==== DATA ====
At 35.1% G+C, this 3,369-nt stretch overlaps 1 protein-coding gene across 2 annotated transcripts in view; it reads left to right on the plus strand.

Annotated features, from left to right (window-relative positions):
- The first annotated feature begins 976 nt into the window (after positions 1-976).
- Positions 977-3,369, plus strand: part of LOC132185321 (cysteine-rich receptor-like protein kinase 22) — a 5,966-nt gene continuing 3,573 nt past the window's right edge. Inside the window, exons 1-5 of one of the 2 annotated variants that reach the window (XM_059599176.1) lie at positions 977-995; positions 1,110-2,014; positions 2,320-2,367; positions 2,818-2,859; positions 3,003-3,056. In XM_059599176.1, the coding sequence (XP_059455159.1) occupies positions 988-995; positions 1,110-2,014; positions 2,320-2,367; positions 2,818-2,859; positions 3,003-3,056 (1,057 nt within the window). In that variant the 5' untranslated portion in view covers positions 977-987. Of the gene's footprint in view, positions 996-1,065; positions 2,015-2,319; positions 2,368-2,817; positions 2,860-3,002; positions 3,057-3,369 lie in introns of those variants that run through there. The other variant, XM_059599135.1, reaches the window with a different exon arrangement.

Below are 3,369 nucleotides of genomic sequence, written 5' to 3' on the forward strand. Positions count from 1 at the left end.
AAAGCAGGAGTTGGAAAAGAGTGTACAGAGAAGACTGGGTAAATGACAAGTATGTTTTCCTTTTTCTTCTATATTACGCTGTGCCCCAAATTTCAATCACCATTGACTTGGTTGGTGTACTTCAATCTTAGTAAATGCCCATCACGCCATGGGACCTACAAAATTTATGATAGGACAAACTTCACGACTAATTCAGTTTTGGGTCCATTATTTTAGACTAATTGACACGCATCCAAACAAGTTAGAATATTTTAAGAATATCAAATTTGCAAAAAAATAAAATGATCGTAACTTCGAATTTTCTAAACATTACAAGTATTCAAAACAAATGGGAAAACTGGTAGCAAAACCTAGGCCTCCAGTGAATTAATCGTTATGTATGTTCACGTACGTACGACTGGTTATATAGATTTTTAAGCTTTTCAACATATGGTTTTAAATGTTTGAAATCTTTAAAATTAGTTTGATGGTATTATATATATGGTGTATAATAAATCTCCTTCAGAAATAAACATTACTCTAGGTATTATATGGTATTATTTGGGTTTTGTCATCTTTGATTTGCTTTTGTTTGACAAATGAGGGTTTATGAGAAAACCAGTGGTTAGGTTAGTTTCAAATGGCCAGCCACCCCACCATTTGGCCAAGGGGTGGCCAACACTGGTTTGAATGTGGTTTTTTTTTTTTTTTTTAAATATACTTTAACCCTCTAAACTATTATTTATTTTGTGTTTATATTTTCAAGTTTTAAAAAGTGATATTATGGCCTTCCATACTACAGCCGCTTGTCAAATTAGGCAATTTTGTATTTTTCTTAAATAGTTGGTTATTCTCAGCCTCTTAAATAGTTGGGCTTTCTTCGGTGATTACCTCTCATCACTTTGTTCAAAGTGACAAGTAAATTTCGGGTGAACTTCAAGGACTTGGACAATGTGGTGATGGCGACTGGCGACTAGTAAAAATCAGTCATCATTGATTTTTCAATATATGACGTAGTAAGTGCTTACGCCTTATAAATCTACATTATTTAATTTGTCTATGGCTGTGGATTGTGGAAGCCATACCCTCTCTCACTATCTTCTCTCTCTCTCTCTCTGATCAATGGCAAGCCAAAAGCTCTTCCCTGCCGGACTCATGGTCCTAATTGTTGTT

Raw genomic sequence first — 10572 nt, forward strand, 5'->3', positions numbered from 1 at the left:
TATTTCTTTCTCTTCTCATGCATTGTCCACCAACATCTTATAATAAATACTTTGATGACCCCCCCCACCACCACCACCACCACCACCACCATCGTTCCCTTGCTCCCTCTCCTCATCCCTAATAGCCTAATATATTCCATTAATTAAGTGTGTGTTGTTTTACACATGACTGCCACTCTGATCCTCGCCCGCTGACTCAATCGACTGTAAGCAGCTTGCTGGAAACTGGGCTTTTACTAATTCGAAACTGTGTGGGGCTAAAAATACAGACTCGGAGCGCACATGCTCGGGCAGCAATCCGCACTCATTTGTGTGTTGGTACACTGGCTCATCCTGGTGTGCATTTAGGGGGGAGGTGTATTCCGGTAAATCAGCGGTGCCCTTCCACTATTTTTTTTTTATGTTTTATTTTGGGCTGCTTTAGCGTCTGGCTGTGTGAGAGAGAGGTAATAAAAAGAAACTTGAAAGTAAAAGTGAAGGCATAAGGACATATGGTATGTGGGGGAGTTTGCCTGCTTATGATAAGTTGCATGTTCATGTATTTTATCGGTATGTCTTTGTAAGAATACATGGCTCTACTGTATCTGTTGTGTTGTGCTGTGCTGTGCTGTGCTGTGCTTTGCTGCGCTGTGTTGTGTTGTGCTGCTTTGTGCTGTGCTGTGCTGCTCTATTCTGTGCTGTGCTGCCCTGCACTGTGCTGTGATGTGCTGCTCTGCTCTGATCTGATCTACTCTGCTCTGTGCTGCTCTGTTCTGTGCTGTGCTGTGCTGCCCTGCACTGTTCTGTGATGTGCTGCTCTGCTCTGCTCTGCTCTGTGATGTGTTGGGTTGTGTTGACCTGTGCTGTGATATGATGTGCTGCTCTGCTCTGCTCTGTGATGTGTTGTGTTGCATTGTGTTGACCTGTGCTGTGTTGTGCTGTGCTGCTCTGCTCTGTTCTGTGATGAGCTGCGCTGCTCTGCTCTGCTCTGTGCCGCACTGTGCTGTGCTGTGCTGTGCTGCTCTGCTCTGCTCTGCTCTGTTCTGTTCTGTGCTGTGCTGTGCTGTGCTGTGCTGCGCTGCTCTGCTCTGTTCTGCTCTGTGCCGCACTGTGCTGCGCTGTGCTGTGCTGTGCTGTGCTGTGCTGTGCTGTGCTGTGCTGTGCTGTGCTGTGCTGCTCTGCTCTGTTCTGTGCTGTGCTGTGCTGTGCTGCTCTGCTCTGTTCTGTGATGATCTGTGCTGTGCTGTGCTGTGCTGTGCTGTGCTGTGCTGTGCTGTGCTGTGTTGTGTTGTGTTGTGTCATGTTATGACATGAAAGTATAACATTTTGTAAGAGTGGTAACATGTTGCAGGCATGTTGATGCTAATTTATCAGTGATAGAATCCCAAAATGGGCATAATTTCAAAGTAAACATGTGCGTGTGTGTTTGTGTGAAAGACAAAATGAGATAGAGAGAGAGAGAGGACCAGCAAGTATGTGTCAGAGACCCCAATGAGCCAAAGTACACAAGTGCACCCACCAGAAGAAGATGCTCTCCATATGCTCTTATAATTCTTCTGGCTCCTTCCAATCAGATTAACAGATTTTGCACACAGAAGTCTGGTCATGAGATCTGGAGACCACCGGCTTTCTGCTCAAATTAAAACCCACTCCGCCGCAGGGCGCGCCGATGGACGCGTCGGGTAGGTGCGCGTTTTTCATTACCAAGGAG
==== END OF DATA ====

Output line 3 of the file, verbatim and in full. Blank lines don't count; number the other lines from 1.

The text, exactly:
- The first annotated feature begins 976 nt into the window (after positions 1-976).